According to researcher Dimitri A Christakis, Professor of Pediatrics at the University of Washington School of Medicine, a toddler who watches three hours of television per day is 30% more likely to have attention problems in school.  It seems that there is a definite link between infant television watching and ADHD by the age of seven.  Christakis maintains that there are a few factors that may be contributing to the attention problems.  First, the baby/toddler brain is developing every moment of these first few years.  Television watching is a very passive activity that does not allow for this brain to grow.  The second factor is that the super fast, ever-changing pace of television shows is unnatural and the child may begin to see this rate as normal, which can cause quandaries when trying to encourage the child to sit still for a half-hour lesson on the letter "K".

Even more unfortunate is that the adult shows that we actually prefer to watch with our children, such as The Real Housewives of Any City and (I'm sorry, my dear husband) sporting events, are even worse for babies than the mainstream children's programming.  This may be because these shows demand more of the parent's attention than The Backyardigans requires from us, meaning that we are even less likely to interact with our babes during this period.  In addition, adult shows use words and situations far beyond the child's comprehension.  All the times that my husband sat with our infant daughters watching the Cubs lose yet another season, the most the girls got from this was visual over-stimulation and pretty colors flashing on the screen.  And even though one of Elana's first phrases was "Go Cubbies", I highly doubt that she learned any new vocabulary from Chicago's WGN.  This research, along with others, has led the American Academy of Pediatrics to recommend that all children under the age of two not watch any television. 

When I gave birth to my first child, I followed this advice as though it was written in stone by God himself.  Elana was sheltered from almost all screen time, with the slight exception of the occasional Sesame Street five-minute pod cast while I answered a few emails.  However, once the second daughter was born I realized the value of a thirty-minute cartoon.

My realization began when the baby was a few months old and I was attempting to get her to nap in her own crib.  Elana was nearly two-and-a-half and in her first month of potty training.  Every time I would leave Elana to play by herself in her room while I soothed the baby to sleep, Elana would pee all over the floor.  She would then run into Maisy’s room and happily share the news.  It was then that Elana started watching Curious George while I dealt with Maisy.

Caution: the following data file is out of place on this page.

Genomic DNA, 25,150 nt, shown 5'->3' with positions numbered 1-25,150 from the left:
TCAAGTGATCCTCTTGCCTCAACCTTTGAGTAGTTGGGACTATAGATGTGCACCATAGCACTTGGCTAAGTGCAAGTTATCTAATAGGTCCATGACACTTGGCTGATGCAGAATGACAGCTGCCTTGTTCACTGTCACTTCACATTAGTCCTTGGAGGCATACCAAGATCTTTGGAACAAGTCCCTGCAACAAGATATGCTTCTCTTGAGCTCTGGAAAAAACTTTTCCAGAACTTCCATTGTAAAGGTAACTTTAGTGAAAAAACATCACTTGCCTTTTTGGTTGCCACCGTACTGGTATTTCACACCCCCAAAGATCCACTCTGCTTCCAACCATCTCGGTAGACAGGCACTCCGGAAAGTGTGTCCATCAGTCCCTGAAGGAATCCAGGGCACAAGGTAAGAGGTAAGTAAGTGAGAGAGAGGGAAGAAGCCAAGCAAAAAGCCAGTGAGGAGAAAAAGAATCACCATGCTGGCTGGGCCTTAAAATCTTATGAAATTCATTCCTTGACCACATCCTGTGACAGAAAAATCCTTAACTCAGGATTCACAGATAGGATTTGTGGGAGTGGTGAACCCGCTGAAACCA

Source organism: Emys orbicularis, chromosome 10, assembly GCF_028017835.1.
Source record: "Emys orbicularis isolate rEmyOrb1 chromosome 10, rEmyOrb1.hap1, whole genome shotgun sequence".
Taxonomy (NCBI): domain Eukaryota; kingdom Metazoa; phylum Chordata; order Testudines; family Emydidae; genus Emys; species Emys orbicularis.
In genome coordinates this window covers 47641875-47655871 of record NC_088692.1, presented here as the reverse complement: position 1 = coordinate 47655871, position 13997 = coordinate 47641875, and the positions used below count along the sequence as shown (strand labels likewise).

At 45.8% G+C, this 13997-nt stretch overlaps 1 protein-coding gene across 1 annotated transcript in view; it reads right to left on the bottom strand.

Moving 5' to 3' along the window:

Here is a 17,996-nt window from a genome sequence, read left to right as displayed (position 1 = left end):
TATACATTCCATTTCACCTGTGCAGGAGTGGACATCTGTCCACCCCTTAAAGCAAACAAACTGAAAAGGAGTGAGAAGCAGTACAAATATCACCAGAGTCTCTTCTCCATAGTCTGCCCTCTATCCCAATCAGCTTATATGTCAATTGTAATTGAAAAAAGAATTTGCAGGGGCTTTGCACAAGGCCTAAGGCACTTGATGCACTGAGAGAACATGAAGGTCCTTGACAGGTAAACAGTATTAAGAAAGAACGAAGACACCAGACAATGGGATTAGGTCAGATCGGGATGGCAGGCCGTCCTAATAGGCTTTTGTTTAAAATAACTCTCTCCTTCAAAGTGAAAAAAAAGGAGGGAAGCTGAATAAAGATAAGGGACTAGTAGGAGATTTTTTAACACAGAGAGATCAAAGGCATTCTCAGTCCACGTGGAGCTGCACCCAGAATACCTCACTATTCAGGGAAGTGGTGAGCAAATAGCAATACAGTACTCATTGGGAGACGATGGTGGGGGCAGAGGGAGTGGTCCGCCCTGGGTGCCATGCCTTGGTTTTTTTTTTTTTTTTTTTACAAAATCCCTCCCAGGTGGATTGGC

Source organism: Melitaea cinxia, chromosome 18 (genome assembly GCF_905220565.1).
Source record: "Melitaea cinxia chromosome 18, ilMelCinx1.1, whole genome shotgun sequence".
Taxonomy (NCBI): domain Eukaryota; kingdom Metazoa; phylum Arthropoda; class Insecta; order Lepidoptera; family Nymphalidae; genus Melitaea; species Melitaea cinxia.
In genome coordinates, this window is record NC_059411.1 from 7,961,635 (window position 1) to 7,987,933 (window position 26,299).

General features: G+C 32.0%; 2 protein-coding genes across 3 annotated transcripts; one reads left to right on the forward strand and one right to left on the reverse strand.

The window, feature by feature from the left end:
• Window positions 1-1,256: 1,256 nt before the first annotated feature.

Now, with the second child not yet two I cannot, in all honesty, say that she has been raised with the same values.  I need only to refer my readers back to the Subsequent Children post to remind you that Maisy’s first words were indeed “Elmo” and “Why” (“why” was not in the traditional inquisitive toddler form, but as an abbreviation for PBS’s Super Why). 

According to an article I read on (a completely biased website devoted to killing the television and all those wonderful reality TV shows that enrich my daily life), parents have been raising children for 50,000 years without television, so we can do it!  However, I must take this advice a bit in jest.  We are living in a much different world now than our cavemen ancestors.  These days parents are expected to be much more involved in the intellectual stimulation and play of their children.

Back in the olden' days (those dark, scary times before the invention of the television or the internet) parents were allowed to tie their children to a rope in the front yard while they were off tending the fields.  And, after that became socially inappropriate, they were at least able to use playpens to keep the young children corralled while the moms made dinner.  Neither of these tactics, however sane they may seem, are allowed with the modern parenting movement.

What's more is that we are now spending loads more time actively interacting with our children: Playing with them, reading to them, and even talking with them.  Just yesterday I was on the floor of our garage for 45 minutes painting pictures with finger paint and molding animals out of clay.  This was on top of reading countless stories on princesses, taking the girls to the playground, and helping them dress their baby dolls.   After all that intellectual and creative stimulation, we all needed thirty minutes of Sprout rest time.  Thirty years ago parents didn't have the time, nor the sense of parental responsibility, to do any of this.  With the ever-increasing expectations placed on parents, maybe we also need to allow for some latitude when it comes to allowing parents the occasional break. 

Even though it seems quite evident that the toddler and television combination does not have a lot of supporters, in order to demonstrate balance, I've created a list of the benefits of using television/iPods/game centers/computers with your young child.
  1. A half-hour cartoon show may allow you to shower, shave your legs, shampoo and condition, as well as blow dry your hair!
  2. Children who have early access to technology may be more computer literate than their peers.  According to Melissa Atkins, a professor of pediatrics at the University of Ohio, "Kids that had some access to a computer, either at home or at a family member's house they went to frequently, had higher estimated IQ scores and higher school readiness scores than kids that did not have access to a computer," said
  3. Airplane time is completely unbearable without the assistance of every single electronic, screen-based, equipment available to the contemporary parent.